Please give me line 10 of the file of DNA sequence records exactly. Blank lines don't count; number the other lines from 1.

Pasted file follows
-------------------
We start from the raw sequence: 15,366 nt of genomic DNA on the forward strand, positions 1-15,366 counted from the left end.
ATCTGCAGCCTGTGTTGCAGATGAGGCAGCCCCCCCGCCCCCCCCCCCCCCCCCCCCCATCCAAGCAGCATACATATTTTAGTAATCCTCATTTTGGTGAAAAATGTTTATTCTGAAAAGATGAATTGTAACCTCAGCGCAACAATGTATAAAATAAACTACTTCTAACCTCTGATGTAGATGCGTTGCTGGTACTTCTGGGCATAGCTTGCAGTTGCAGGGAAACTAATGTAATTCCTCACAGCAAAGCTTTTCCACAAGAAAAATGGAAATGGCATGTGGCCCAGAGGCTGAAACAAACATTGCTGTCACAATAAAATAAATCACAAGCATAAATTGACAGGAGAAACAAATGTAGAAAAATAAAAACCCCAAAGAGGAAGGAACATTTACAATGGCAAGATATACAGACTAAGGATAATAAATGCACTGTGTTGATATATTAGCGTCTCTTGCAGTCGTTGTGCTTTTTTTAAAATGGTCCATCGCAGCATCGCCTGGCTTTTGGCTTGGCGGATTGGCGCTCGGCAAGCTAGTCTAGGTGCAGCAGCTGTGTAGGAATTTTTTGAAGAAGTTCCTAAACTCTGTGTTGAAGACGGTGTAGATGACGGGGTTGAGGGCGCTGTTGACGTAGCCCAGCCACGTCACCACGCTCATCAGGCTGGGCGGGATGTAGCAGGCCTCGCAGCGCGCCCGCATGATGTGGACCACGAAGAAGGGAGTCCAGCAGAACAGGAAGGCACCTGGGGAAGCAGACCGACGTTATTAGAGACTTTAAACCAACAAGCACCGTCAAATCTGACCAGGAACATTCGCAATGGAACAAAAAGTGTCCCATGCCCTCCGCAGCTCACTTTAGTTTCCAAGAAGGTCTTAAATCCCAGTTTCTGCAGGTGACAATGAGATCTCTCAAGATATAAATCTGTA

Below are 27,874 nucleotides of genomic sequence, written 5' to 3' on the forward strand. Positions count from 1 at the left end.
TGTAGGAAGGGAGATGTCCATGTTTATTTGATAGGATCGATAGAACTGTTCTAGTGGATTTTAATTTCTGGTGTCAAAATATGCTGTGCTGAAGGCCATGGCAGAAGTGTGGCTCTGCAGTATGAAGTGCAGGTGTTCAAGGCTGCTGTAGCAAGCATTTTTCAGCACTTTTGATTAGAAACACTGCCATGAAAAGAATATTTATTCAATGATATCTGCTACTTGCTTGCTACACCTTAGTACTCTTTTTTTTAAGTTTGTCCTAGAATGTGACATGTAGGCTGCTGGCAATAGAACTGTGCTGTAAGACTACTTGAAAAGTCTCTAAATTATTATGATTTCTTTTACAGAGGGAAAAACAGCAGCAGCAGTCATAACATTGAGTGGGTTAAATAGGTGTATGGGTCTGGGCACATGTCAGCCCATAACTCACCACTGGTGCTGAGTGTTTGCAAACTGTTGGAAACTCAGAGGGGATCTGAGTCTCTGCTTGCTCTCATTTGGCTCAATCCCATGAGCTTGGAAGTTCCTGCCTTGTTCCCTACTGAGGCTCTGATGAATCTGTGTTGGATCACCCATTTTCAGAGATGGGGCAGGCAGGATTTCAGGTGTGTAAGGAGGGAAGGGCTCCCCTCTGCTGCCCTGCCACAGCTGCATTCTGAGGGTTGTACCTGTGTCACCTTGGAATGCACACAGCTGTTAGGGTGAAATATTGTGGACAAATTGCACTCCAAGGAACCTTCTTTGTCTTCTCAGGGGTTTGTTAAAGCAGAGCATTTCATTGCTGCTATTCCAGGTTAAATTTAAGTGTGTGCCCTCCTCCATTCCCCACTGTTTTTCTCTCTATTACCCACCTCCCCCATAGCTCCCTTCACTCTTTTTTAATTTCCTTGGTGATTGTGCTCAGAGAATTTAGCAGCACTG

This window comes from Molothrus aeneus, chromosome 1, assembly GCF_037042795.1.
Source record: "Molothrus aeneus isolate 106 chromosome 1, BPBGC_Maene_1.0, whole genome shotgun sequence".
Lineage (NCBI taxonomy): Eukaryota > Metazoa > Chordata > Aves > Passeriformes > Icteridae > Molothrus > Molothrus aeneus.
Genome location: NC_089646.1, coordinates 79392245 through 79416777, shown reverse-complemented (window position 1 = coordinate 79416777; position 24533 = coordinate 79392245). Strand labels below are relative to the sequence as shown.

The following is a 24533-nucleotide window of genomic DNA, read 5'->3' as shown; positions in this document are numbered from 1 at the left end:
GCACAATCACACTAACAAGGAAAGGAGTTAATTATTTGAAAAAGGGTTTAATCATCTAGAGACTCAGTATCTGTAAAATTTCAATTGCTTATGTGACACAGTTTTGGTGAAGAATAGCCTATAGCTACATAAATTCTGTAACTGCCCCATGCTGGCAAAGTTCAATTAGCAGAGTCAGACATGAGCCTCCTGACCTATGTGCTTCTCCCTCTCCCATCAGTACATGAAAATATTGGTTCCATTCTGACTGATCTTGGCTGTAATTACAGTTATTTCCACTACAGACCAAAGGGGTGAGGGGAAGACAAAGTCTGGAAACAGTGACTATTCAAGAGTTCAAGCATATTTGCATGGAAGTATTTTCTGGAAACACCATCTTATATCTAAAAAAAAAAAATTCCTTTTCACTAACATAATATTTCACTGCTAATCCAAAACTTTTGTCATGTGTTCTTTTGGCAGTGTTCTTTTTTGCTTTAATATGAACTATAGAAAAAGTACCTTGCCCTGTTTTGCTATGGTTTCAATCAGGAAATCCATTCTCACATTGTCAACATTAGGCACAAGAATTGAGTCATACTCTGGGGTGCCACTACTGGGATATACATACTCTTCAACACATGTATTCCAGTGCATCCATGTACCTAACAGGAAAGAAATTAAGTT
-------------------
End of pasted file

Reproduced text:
GCACAATCACACTAACAAGGAAAGGAGTTAATTATTTGAAAAAGGGTTTAATCATCTAGAGACTCAGTATCTGTAAAATTTCAATTGCTTATGTGACACAGTTTTGGTGAAGAATAGCCTATAGCTACATAAATTCTGTAACTGCCCCATGCTGGCAAAGTTCAATTAGCAGAGTCAGACATGAGCCTCCTGACCTATGTGCTTCTCCCTCTCCCATCAGTACATGAAAATATTGGTTCCATTCTGACTGATCTTGGCTGTAATTACAGTTATTTCCACTACAGACCAAAGGGGTGAGGGGAAGACAAAGTCTGGAAACAGTGACTATTCAAGAGTTCAAGCATATTTGCATGGAAGTATTTTCTGGAAACACCATCTTATATCTAAAAAAAAAAAATTCCTTTTCACTAACATAATATTTCACTGCTAATCCAAAACTTTTGTCATGTGTTCTTTTGGCAGTGTTCTTTTTTGCTTTAATATGAACTATAGAAAAAGTACCTTGCCCTGTTTTGCTATGGTTTCAATCAGGAAATCCATTCTCACATTGTCAACATTAGGCACAAGAATTGAGTCATACTCTGGGGTGCCACTACTGGGATATACATACTCTTCAACACATGTATTCCAGTGCATCCATGTACCTAACAGGAAAGAAATTAAGTT